Tag: Reducing Heat Stress

Tis the Season for Heat Stress

Dr. Paul Dettloff on protecting your livestock from the sun.

From conception to maturity, your cattle need protection from the hot summer sun.

“Anytime the air temperature reaches 85 degrees an animal will enter some heat stress,” notes Organic Valley staff veterinarian Dr. Paul Dettloff, considered one of the top holistic veterinarians in the country.

While black-hided animals are affected more quickly than white ones, high humidity combined with high temperatures can mean heat stress for animals of all colors. The result is decreased feed intake, reduced productivity, and profit losses.

Heat also plays a role in conception rates and fertility. After 35 years of practice, Dettloff knows when a cow bred in July is open in September, it’s probably linked to extreme temperatures. “You go back to that day in July and discover it was 94 degrees that day,” explains Dettloff. “With that high temperature, first service conception just falls off.”

Signs and solutions
Cattle don’t sweat like we do, so panting is a clear sign of stress.

“Once they start open mouth breathing and panting, you can bet they aren’t going to milk very good that day,” explains Dettloff, who encourages graziers of both dairy and beef cattle to provide shade for the health of their animals and to prevent production losses.

For those practicing rotational grazing, portable shade, such a Shade Haven mobile shade system, is critical for success. “Permanent shade in one spot in the pasture doesn’t work,” says Dettloff. “Movable shade is made for intensive rotational grazing.”

About Dr. Paul
Dr. Paul Dettloff is a consultant on sustainable agriculture, staff veterinarian for Organic Valley Coop in Wisconsin and Owner of Dr. Paul’s Lab, LLC. He has trained farmers across the U.S. on how to use natural products and is a frequent speaker at organic/sustainable conferences in the U.S. and Canada. Dr. Dettloff has authored “Alternative treatments for Ruminants” and the recently published “Musings of an old country vet”. Both are available at Dr. Paul’s Lab.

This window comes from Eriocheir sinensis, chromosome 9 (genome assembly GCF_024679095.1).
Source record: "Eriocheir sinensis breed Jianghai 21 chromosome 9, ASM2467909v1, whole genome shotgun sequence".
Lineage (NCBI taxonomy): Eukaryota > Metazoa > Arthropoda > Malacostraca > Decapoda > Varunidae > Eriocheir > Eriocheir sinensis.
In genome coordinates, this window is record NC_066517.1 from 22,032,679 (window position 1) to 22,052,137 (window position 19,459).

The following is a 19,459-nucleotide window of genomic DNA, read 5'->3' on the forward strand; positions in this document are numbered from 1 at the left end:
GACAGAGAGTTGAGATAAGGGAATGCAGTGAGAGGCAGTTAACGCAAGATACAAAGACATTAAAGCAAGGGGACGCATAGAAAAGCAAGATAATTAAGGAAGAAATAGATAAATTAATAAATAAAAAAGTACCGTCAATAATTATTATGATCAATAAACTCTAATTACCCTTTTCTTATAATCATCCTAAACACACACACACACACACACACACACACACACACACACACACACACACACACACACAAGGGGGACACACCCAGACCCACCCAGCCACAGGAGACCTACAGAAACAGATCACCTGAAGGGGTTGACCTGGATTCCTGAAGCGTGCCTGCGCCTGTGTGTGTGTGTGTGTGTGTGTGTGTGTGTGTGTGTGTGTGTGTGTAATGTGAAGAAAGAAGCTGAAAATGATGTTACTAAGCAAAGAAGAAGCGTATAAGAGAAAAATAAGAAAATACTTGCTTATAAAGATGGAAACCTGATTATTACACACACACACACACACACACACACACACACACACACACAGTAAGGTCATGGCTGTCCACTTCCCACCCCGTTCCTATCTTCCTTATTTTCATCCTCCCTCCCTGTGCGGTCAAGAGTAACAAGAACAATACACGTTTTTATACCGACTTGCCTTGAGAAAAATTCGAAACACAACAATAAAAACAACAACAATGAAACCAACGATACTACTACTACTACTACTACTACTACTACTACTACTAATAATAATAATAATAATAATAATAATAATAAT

Bring on the Shade for Stress-Free Cows

It’s summer. For humans that means time outdoors, vacations and lower stress. For dairy cows, it’s another story. When temperatures rise above 72 degrees, dairy cows are susceptible to heat stress, especially with full sun and high humidity. As we enter the hottest months of summer, water and shade are critical to reducing heat stress and keeping cows healthy and productive.

Heat stress raises a cow’s body temperature, which leads to less dry matter intake, resulting in weight loss and decreased milk production. The more productive the cow, the higher the risk of heat stress. A study by the University of Florida states, “Heat stress has been shown to reduce milk production by 25% by reducing feed intake and increasing health problems such as mastitis, lameness and reproductive delay.”

Less milk in the tank means less money in your pocket. Calculating just a 15% reduction with a 50-cow herd that averages 2,500 pounds of milk daily, equals a potential daily loss of 375 pounds of milk. Multiply that by 100 days – the average days in a year over 80 degrees – and you take a significant economic hit.

Provide the shade

Providing shade with Shade Haven mobile structures is an economical solution to reduce heat stress and boost productivity. Multiple studies confirm that providing shade for lactating cows increases their dry matter intake, leading to increased milk production.

“In Florida studies, shade alone improved milk productivity by 10% in two consecutive years,” notes another University of Florida IFAS Extension study, titled Feeding and Managing Cows in Warm Weather.

The same study states, “The maintenance needs for a 1,400-lb. cow producing 60 lbs. of milk is about 20% higher when the temperature is 95 degrees F as compared to 68 degrees F. This being true, it is easy to understand the impact of heat stress on high-producing cows in early lactation when energy intake is critical to her performance.”

The University of Wisconsin -Extension estimates Wisconsin dairies lose as much as $200 per cow annually because of heat stress. Dry cows and even calves can benefit from shade, too, with better weight gain, improved immune function and better production once they join the milking herd.

Shade Haven mobile shade structures are available in sizes up to 40 feet wide. They can be easily moved to provide shade where you need it, when you need it, for a stress-free summer for your cows.